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tcgram

Another soup night, this time it's tomato soup.

Ingredients

  • 3 tablespoons good olive oil
  • 3 cups yellow onions, chopped (2 onions)
  • 1 tablespoon minced garlic (3 cloves)
  • 4 cups chicken stock, preferably homemade
  • 1 (28-ounce) can crushed tomatoes, preferably San Marzano 
  • Large pinch of tumeric
  • Kosher salt and freshly ground black pepper
  • 1/2 cup heavy cream

In a large pot or Dutch oven,  heat the olive oil over medium heat. Add the onions and cook over medium-low heat for 15 minutes, stirring occasionally, until golden brown. Add the garlic and cook for 1 more minute. Stir in the chicken stock, tomatoes, tumeric,  Salt and pepper to taste. Bring the soup to a boil, then lower the heat and simmer for 15 minutes. 

Stir in the cream, return the soup to a simmer and cook for 10 more minutes, stirring frequently.   I prefer a smoother soup so I use a stick blender to blend the soup.  

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Overdueleaf
On 10/14/2018 at 2:44 PM, tcgram said:

Here's the best recipe I've found for Chicken Noodle Soup

5 bone-in chicken thighs, with skin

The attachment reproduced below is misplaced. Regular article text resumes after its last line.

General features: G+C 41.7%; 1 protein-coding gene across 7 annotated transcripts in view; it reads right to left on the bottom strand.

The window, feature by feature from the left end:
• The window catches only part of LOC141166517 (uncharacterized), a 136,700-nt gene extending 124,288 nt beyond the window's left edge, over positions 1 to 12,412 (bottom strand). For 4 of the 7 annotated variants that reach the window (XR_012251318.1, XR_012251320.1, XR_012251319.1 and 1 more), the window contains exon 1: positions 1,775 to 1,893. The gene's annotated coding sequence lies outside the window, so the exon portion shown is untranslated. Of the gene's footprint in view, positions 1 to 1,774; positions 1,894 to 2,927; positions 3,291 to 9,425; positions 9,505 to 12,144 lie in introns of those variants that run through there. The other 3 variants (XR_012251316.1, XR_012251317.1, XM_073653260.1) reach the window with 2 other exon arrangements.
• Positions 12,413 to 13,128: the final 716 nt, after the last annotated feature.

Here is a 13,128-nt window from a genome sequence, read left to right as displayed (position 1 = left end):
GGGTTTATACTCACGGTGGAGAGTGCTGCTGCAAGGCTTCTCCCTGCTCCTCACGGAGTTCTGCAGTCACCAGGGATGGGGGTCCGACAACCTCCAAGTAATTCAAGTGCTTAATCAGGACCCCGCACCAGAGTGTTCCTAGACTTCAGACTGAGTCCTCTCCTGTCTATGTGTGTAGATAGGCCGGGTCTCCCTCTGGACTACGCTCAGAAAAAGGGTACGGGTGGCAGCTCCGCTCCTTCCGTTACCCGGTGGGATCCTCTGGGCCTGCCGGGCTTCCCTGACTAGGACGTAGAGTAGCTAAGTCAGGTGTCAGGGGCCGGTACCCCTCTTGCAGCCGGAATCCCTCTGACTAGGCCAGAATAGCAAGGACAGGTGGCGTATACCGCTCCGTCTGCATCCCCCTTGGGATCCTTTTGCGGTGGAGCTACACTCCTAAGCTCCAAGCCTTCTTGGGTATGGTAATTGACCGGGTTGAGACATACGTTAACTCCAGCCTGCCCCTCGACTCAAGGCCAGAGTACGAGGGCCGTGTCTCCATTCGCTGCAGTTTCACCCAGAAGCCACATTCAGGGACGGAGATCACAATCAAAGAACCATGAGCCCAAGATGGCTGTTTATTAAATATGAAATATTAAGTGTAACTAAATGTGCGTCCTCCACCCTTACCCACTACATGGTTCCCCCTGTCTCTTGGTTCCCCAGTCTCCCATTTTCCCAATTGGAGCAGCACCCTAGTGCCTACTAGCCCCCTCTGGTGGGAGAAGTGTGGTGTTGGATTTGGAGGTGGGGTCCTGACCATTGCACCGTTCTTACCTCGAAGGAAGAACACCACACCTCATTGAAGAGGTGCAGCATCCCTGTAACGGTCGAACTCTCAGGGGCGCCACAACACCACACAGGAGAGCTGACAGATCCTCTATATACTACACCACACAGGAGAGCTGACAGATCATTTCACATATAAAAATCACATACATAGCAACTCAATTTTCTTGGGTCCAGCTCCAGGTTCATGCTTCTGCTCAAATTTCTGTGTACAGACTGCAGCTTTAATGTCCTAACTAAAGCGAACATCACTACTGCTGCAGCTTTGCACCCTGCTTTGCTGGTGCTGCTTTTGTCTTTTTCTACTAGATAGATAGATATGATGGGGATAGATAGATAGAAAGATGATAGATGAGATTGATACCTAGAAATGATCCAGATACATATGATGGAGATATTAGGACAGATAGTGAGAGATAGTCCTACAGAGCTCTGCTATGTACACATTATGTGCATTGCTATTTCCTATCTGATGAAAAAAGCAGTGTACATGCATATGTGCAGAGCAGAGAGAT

1/2 heart of celery, chopped (leaves and all)

1 large sweet onion, chopped

1 pound carrots, chopped and divided

2 tablespoons minced garlic

1 bay leaf

1/4 thyme

1/2 tablespoon oregano

1 pound kluski noodles

1 gallon of cold water

Salt and pepper to taste

Brown chicken thighs in a 12 qt stock pot, remove and add onions, half the carrots, celery, bay leaf, oregano and thyme.   Add a bit of salt and pepper.  Sautee until softened.  Add garlic and sautee for a couple of minutes.   Add cold water and place chicken back into pot.  Bring to a boil and let simmer for 30-40 minutes.  Take out chicken thighs, take out all the veggies.  Add the rest of the carrots to the pot.  Remove skin and take chicken off the bone, shredding with two forks.  When carrots are about 5 minutes away from being done, add noodles to the pot.   When noodles are done, add whatever veggies (the other carrots, onion and/or celery) back into the pot.  Add chicken and heat through.   Add more salt and pepper to taste.   I am the only one in my family who likes cooked celery so I add that back to my soup; we also add the previously cooked carrots back into the pot as well.   

This is very similar to the recipe I use but I use a whole roasting chicken and add tortellini

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rashore

I like to use a whole roasted chicken for making chicken soup too. I roast off the chicken one day, leaving it in it’s roasting pan, covered into the fridge.  Then render the bird and make the soup a day or two later. Burble up the whole chicken to make some broth base with it. Carrots, celery, onion, thyme, bay, parsley, peppercorns. Cover with water and simmer low for an hour or few.